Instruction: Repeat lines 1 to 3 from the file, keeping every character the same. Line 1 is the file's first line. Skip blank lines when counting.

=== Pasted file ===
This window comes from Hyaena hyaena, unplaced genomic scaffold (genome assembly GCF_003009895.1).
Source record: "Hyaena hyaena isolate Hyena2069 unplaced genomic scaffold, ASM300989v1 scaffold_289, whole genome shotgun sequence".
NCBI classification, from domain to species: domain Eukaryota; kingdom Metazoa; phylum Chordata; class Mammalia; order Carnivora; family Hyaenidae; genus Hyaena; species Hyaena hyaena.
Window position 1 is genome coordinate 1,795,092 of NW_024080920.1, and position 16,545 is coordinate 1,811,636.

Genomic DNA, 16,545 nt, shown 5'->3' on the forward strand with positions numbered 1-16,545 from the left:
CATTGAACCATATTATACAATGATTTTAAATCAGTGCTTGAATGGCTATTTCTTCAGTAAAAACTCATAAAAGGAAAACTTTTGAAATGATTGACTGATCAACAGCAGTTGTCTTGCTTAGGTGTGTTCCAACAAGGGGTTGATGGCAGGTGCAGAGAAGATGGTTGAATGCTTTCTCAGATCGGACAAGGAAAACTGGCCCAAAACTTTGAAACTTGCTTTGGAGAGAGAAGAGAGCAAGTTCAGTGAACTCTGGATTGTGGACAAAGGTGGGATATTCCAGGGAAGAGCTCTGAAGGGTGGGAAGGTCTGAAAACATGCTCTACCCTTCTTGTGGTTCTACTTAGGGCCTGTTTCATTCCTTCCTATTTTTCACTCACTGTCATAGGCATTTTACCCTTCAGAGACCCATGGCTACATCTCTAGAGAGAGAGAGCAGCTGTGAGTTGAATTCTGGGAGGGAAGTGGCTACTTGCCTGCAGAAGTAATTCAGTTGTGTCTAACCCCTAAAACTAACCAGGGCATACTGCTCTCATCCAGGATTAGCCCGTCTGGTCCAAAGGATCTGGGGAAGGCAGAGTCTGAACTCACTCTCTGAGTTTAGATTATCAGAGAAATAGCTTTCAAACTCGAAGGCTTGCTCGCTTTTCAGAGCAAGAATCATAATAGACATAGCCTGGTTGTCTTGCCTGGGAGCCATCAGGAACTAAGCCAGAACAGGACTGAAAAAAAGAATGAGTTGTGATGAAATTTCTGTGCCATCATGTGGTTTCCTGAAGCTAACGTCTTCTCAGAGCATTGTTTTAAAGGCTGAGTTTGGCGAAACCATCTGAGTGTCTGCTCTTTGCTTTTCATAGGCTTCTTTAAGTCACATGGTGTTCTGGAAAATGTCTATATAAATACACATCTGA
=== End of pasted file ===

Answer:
This window comes from Hyaena hyaena, unplaced genomic scaffold (genome assembly GCF_003009895.1).
Source record: "Hyaena hyaena isolate Hyena2069 unplaced genomic scaffold, ASM300989v1 scaffold_289, whole genome shotgun sequence".
NCBI classification, from domain to species: domain Eukaryota; kingdom Metazoa; phylum Chordata; class Mammalia; order Carnivora; family Hyaenidae; genus Hyaena; species Hyaena hyaena.